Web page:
It’s difficult to tell strains apart based on their names, but a general rule of thumb is that any name that ends in “Kush” tends to be an indica, while names that end in “Haze” are sativa-dominant. Reading up and talking to budtenders at dispensaries is the best way to educate oneself about strains and effects.

While understanding the difference between cannabis indica and sativa is a helpful way to customize the cannabis high, it’s important for consumers to follow the same rule whenever testing out anything new. People should start with a low dosage and consume slowly until they’re familiar with the effects. By doing this, individuals will learn what works best for them, whether they’re enjoying indica marijuana strains for fun or using them for medicine.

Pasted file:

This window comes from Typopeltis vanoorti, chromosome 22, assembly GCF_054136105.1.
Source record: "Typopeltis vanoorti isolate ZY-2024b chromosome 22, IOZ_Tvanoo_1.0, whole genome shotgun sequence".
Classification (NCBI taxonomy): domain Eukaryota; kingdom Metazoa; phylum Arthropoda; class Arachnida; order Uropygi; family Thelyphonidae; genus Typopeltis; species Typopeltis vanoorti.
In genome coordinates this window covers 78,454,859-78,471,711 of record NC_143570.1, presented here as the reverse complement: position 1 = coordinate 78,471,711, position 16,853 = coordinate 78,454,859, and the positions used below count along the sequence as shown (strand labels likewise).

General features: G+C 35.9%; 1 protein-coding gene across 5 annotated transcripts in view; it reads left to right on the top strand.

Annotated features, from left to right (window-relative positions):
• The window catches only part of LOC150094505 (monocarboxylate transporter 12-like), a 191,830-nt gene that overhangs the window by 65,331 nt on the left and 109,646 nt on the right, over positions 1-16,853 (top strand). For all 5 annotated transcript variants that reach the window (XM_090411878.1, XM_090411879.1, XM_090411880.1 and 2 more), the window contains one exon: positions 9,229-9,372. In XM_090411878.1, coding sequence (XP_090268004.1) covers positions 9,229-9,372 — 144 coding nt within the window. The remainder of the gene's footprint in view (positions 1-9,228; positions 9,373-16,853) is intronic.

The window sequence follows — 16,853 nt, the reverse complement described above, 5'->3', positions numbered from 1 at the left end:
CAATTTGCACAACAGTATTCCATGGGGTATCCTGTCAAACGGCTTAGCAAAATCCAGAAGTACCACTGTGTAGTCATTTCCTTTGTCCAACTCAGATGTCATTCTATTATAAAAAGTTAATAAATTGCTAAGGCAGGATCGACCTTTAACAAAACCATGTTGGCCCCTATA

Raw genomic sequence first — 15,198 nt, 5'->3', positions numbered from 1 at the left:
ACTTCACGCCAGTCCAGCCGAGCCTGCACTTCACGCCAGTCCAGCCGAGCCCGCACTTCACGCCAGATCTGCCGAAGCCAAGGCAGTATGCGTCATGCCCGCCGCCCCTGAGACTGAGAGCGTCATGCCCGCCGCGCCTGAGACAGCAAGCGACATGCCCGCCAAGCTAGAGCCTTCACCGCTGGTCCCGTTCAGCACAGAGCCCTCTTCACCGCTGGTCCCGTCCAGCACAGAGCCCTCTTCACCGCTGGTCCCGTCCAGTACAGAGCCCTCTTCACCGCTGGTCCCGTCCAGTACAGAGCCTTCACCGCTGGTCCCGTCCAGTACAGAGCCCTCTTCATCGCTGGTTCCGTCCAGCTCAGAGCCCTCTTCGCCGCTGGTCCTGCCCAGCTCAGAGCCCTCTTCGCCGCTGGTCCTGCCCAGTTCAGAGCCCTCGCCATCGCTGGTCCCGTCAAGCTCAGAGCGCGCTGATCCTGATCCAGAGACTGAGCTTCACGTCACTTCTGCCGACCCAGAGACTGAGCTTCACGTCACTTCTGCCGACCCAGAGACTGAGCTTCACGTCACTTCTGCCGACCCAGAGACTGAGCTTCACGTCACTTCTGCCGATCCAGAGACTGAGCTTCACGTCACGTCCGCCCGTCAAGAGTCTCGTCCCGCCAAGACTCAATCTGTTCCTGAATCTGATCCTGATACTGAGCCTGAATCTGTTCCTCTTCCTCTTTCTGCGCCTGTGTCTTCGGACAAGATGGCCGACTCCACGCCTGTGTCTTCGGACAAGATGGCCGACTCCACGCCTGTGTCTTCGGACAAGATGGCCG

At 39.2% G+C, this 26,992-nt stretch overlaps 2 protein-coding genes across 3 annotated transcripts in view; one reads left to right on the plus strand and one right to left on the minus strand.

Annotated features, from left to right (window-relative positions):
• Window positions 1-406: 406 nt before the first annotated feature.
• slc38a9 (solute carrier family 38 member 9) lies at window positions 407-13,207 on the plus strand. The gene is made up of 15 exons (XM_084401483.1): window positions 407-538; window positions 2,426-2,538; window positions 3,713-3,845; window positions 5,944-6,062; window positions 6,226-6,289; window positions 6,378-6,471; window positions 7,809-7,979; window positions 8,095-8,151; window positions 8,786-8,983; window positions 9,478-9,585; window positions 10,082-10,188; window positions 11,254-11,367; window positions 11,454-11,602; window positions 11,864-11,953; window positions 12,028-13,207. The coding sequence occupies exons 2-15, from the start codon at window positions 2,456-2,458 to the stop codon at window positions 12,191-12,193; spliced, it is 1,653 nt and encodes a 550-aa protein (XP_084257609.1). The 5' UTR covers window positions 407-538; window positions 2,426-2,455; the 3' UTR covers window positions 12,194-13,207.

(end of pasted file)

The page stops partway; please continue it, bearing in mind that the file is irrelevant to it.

John White - CNBS Author: John White
John is the founder and CEO of CNBS and is in charge of our brand relations, website management, media and press inquiries, industry overviews, B2B guides, and more. Passionate about educating on its benefits – John has been using cannabis to relief and manage his chronic pain for almost 12 years, working as an external consultant in the private cannabis sector for more than five years, and growing cannabis for personal use for almost eight years.
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Category Pages:
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1 year ago

Great article for novice’s venturing into the world of Cannabis,
“when you smoke the herb it reveals you to yourself” Bob M. it’s strange how as a society we except alcohol which is toxic!! and (in some countries) criminalise weed, which is not toxic?